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| 2 minutes read

The new Energy Security and Net Zero Committee gets to work on a number of new inquiries

You may have missed the development: earlier this year, the Prime Minister created four new government departments, one of them being the new Department for Energy Security & Net Zero (DESNZ)

DESNZ has assumed responsibility for delivering energy policy, which used to sit with the now disbanded Department for Business, Energy, and Industrial Strategy (BEIS). The Government has brought together, under one roof, separate responsibilities concerning energy, climate change and international trade.

DESNZ’s key tasks include:

  • delivering the security of energy supply
  • ensuring properly functioning energy markets
  • encouraging greater energy efficiency (in UK homes, businesses and public sector buildings); and
  • seizing the opportunities of Net Zero to lead the world in new green industries – ensuring the UK is on track to meet its legally binding carbon budgets and Net Zero commitments and speeding up the delivery of network infrastructure and green energy.

The key priorities for 2023 are set out on the DESNZ home webpage.

The Energy Security and Net Zero Committee is a select committee of the House of Commons. It came into existence in April. The Committee recently launched four new inquiries, each of which invites evidence to be submitted by Friday 25 August. The four inquiries – which are listed below and detailed on the Committee’s Inquiry page – are in addition to the wider inquiry that began last month into the work of DESNZ itself.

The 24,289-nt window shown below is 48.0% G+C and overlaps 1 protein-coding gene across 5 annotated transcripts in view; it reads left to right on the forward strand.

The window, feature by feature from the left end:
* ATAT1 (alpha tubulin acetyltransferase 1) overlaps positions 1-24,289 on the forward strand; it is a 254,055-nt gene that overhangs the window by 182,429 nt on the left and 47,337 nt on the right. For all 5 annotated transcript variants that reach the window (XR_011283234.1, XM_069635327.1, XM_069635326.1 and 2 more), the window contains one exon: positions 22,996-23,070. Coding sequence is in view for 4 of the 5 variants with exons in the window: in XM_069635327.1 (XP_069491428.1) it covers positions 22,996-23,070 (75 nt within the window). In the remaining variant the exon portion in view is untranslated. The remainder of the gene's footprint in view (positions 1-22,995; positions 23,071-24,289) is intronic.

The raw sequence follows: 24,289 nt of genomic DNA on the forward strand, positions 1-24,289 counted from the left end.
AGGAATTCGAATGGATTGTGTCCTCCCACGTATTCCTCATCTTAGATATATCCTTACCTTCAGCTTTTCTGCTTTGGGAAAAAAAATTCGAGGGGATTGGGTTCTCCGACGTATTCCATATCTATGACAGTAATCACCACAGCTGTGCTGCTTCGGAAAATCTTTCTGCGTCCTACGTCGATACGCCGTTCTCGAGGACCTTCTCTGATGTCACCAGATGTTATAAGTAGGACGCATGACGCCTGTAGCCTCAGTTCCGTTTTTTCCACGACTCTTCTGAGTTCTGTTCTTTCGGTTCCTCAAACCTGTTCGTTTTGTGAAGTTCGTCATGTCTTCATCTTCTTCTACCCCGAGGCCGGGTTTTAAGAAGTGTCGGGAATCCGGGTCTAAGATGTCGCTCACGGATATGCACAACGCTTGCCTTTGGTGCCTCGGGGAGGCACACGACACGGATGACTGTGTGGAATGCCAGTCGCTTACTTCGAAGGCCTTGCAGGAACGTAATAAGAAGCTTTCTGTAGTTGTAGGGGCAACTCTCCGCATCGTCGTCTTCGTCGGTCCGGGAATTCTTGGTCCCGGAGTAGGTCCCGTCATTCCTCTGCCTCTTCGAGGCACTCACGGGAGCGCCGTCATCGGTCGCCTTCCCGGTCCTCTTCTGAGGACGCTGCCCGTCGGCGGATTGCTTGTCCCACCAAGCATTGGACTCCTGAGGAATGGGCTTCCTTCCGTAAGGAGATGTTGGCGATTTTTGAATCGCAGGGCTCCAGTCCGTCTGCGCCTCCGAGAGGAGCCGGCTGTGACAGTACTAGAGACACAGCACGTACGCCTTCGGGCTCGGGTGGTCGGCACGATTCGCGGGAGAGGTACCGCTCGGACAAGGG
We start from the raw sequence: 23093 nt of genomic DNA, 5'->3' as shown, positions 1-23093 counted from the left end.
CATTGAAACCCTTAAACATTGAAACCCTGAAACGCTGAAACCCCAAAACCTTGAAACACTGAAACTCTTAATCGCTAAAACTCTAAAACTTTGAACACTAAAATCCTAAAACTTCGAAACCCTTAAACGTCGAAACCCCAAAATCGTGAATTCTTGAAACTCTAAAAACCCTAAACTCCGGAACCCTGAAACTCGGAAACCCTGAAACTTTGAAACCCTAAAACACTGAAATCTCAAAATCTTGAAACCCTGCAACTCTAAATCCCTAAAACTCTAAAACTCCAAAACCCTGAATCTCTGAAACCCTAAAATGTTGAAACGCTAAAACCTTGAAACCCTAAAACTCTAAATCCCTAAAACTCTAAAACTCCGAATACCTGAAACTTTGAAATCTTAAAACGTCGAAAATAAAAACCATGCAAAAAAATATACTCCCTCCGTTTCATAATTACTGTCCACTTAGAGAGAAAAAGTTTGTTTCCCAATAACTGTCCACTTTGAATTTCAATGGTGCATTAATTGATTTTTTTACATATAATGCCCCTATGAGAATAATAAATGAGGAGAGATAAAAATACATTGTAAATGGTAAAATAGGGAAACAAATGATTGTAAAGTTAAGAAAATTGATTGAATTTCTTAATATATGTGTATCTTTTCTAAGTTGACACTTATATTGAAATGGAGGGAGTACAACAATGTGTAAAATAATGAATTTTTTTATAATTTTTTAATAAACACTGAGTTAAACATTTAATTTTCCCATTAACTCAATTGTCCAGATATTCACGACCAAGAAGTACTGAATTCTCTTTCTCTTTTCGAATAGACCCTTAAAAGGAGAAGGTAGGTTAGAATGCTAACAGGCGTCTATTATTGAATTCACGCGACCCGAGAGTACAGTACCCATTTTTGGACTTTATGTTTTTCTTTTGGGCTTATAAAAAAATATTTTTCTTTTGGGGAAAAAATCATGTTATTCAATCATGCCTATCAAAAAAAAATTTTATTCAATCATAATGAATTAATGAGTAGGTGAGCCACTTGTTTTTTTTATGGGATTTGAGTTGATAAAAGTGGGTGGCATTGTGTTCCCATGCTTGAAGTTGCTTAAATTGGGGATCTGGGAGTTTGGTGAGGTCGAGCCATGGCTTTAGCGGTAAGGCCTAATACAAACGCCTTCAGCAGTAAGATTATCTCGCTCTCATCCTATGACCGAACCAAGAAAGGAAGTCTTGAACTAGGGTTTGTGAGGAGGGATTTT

1. A flexible Grid for the future

2Heating our homes

3Keeping the power on: our future energy technology mix

4Preparing for the winter

Each inquiry will allow the Committee to consider the evidence that is submitted and is likely to result in the publication of a report.

The Heating our homes inquiry will look at issues surrounding the ability of UK citizens to heat their homes and to take control of their energy bills, including energy efficiency (including insulation), heat pumps and other technologies that might replace gas boiler heated homes, the need to ensure that new builds and renovated houses meet decent heat standards, the infrastructure problems surrounding delivering warm homes and the need to ensure that there is a skilled workforce when needed.

The Committee has put forward the following questions:

  • What policy changes are needed to deliver energy efficient homes across the UK?
  • What are the key factors contributing to the under-delivery of the UK’s government-backed retrofit schemes?
  • Which standards and assessment frameworks are needed to deliver a reliable, skilled workforce capable of transitioning UK homes to modern heating solutions?
  • How might the Government support innovation in delivering local solutions?
  • What role should customer choice play in the future planning of energy networks for home heating?
  • Does the current state of consumer protections for low-carbon home technologies represent a barrier to uptake of these products?
  • How will the public be able to afford the switch to decarbonised heating?
  • How will decarbonisation plans be drawn up in each area?
  • Do the current EPC frameworks help consumers make informed decisions on transition?
  • Do standards need to differ for different types of housing?
  • What is the role of different levels of government in developing, funding and implementing schemes?

DESNZ’s key tasks are aligned with the environmental, social and governance (ESG) commitments that Housing Associations are committed to delivering.

Housing Associations and other landlords who are committed to embedding ESG into their business, including creating energy efficient homes will no doubt be interested in responding to the consultation.

The Committee is looking for responses on key issues which businesses are already asking themselves - including what value do EPCs have and how can certainty be delivered in the supply chain for modern heating solutions.

If any of the new Inquiries raises issues you would like to discuss, please contact Hannah Langford, Jonathan Corris, or James Grinstead.


real estate & projects, construction, decarbonisation, housing associations, sustainability sector